So then, the net of the Gospel is none other than the Word and Sacraments. Besides all the other things you need to know in life like science and math, your teachers also teach you God’s Word and about the Sacraments. Your pastors preach the Word of God to you every Sunday and he gives the Sacraments to you for the forgiveness of your sins. You’ve heard about Baptism already, that the font is where God has claimed you as His own—as His beloved, adopted child of God. When your pastor pronounces Holy Absolution over you, you can say with absolute certainty, “I am forgiven.” And when you go to the Lord’s Supper, you have tasted the sweet forgiveness of Christ. The devil wants you to despair because of your sin, but he knows he cannot undo what Jesus speaks to you in His Word and Sacraments.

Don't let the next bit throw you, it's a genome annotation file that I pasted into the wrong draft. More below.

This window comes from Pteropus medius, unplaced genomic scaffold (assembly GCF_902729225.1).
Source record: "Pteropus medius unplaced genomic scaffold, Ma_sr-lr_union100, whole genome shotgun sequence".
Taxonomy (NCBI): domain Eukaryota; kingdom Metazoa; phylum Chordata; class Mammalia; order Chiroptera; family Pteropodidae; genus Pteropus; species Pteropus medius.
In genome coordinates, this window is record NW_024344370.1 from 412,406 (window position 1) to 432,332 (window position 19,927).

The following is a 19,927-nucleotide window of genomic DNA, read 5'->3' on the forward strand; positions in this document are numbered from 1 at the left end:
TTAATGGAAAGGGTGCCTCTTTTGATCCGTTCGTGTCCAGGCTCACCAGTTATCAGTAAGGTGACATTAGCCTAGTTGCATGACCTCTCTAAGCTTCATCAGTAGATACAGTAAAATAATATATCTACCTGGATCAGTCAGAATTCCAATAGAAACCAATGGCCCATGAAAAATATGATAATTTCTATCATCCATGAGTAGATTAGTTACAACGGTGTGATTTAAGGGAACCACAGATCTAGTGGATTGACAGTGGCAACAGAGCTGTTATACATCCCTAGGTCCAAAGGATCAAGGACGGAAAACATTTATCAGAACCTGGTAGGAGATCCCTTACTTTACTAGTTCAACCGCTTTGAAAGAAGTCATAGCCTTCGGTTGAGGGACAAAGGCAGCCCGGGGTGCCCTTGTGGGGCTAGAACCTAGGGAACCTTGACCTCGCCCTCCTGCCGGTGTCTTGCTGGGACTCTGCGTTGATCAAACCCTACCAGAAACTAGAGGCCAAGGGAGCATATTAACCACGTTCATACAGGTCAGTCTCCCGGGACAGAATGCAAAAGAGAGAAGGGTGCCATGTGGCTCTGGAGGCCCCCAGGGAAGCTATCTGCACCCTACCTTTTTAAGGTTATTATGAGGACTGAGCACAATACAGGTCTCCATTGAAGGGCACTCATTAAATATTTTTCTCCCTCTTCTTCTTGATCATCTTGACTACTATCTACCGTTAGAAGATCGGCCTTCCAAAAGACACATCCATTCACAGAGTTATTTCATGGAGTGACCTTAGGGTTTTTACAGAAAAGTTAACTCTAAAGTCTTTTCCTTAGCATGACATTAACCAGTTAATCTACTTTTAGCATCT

The Word of God that said, “Let there be light” and there was light, is the same Word of God that says “I forgive you all your sins,” and you are forgiven; that says you are baptised for the forgiveness of your sins and made a child of God, and so you are; and that says “This is My body, this is My blood shed for you for the forgiveness of all your sins,” and so you are forgiven. So, when the devil tries to convince you that you are not worthy of Christ, you can say to that vile serpent, “Begone, Satan! Never tempt me with your vanities! What you offer me is evil. Drink the poison yourself!” [Benedictine prayer]. You see, the devil is a bully. He throws your sin in your face and calls you names, but he has no right to name you. In your Baptism, God the Father has claimed you as His own with His triune name and pronounces you son, daughter, forgiven, pardoned, blameless, innocent.